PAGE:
The Court did not care at all that its ruling means plaintiffs will “sue first and ask questions later.” In fact, the ruling suggests that doing so is entirely appropriate.
All stand to gain from proving as convincingly as possible as many Labor Code violations as the evidence will sustain, thereby maximizing the recovery for aggrieved employees as well as any potential attorney fee award. (See Lab. Code, § 2699, subds. (g)(1), (i).) Legally, a trial court may issue a protective order conditioning discovery ―on terms and conditions that are just‖ such as requiring confidentiality and prohibiting use outside a given case. (Code Civ. Proc., § 2030.090, subd. (c); see id., subd. (b).)
California law has long made clear that to require a party to supply proof of any claims or defenses as a condition of discovery in support of those claims or defenses is to place the cart before the horse. The Legislature was aware that establishing a broad right to discovery might permit parties lacking any valid cause of action to engage in ―fishing expedition[s],‖ to a defendant‘s inevitable annoyance. (Greyhound Corp. v. Superior Court, supra, 56 Cal.2d at p. 385.) It granted such a right anyway, comfortable in the conclusion that ―[m]utual knowledge of all the relevant facts gathered by both parties is essential to proper litigation. (Id. at p. 386.)
The Court also considered Marshalls’ argument that turning over contact information for 16,000 employees posed an undue burden, given Williams made no showing that he or any of the other 16,000 employees had experienced a wage-hour violation.
Marshalls made no showing of the burden disclosure would impose, and the statutory scheme imposes no good cause requirement for seeking information by interrogatory. Accordingly, on the record here, claims of undue burden do not support the trial court‘s refusal to permit Williams discovery of statewide employee contact information until he supplies Marshalls with discovery and establishes both some merit to his personal claim and reason to be certain others had similar claims.
With all due respect to the Court, the Court doesn’t care about the cost of discovery, or whether a plaintiff has a good faith basis for seeking it. It’s totally fine to file a complaint and then figure out if the “allegations” have merit. I don’t know if Marshalls mentioned that there are laws (like CCP 128.7) and ethical rules requiring a basis for making claims on behalf of 16000 people. If they didn’t they should have.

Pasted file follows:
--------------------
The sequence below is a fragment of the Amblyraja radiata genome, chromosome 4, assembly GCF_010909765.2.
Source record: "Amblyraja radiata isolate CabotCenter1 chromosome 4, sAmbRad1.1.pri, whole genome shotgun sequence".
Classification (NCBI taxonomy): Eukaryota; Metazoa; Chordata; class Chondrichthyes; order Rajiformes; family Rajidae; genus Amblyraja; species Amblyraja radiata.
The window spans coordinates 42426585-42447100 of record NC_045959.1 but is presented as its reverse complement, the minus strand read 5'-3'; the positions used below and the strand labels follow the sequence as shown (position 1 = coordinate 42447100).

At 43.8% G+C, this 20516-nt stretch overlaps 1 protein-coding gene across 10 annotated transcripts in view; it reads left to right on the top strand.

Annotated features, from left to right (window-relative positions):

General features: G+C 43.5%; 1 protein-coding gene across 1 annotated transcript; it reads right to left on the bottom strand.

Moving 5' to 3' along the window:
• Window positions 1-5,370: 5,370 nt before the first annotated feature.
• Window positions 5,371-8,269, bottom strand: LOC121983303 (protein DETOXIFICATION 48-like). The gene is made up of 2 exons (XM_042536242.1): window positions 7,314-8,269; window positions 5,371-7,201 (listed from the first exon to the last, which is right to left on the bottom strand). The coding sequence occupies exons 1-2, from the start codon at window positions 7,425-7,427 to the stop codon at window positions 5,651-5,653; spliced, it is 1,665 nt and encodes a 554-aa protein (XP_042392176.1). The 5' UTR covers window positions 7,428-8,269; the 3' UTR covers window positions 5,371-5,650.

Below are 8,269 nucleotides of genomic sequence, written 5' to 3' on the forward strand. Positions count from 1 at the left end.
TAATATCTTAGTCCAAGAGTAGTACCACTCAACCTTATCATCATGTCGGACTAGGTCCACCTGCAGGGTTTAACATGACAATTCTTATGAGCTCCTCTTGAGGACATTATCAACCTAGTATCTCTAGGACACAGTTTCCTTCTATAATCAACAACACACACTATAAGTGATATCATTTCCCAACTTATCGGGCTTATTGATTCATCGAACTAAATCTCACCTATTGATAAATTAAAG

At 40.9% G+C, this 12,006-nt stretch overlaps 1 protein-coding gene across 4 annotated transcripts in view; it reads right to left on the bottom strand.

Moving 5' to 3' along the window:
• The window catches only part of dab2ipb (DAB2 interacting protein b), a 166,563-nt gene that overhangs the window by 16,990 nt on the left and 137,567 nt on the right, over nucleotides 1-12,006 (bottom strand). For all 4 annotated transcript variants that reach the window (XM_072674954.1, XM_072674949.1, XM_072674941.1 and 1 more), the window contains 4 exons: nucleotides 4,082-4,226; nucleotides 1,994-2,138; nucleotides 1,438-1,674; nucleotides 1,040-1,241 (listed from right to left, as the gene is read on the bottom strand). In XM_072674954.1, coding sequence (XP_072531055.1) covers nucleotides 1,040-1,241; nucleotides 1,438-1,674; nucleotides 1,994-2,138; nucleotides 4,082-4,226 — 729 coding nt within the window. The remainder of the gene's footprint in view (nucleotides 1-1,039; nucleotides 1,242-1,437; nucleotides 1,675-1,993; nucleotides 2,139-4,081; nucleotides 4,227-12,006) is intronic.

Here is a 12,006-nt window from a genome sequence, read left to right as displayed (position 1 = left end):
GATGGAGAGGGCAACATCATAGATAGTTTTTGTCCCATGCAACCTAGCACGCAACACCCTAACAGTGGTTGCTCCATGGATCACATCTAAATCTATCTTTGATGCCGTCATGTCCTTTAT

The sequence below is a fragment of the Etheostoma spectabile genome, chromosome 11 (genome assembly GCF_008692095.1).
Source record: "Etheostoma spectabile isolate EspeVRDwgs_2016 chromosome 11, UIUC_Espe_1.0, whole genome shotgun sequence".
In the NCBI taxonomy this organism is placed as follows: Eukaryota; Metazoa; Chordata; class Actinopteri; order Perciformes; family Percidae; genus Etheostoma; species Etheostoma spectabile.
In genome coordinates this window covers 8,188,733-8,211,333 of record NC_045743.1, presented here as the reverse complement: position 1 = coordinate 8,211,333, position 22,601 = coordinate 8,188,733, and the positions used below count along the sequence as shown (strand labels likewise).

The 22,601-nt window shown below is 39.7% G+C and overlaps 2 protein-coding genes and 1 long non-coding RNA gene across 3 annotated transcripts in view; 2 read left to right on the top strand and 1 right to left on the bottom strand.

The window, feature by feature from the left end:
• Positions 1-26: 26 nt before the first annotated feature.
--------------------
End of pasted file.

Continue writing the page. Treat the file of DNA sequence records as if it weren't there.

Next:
Finally, the Court addressed the privacy objection.
The Court reaffirmed that employees have a privacy right in their contact information held by their employer. But then the Court “assumed” that employees would want their information turned over to a plaintiff’s attorney trying to find labor law violations. Never mind that none of these employees signed up for a lawsuit, or that any of the PAGA penalties would be awarded to these other employees. Plus, the Court is simply “assuming” what employees want, which is not a strong basis for making such a broad pronouncement.
The Court then analyzed the right to privacy under traditional principles. The Court decided that although there was a privacy interest in contact information, the employees did not have a “reasonable expectation” that contact information would be withheld from plaintiff lawyers. Then the Court held that turning over the data, subject to a procedure allowing the employees to refuse consent, would not be a “serious invasion” of the employees’ rights.
But take heart, employees and employers, the Court threw you a very dry and meat-free bone:
when a discovery request seeks information implicating the constitutional right of privacy, to order discovery simply upon a showing that the Code of Civil Procedure section 2017.010 test for relevance has been met is an abuse of discretion.
The Court also clarified, however, that the plaintiff is not required to show a “compelling interest” in every case to justify an invasion of privacy. Rather, the courts are to balance the seriousness of the invasion, the sensitivity of the privacy right, and the employee’s expectations to decide if invasion of privacy is warranted. Some cases still will require compelling interests. Most won’t.
So, not a good day at the California Supreme Court for employers. Great day for plaintiff attorneys seeking leverage to extract settlements from California employers even when lawsuits have little or no merit.
This case is Williams v. Superior Court and the opinion is here.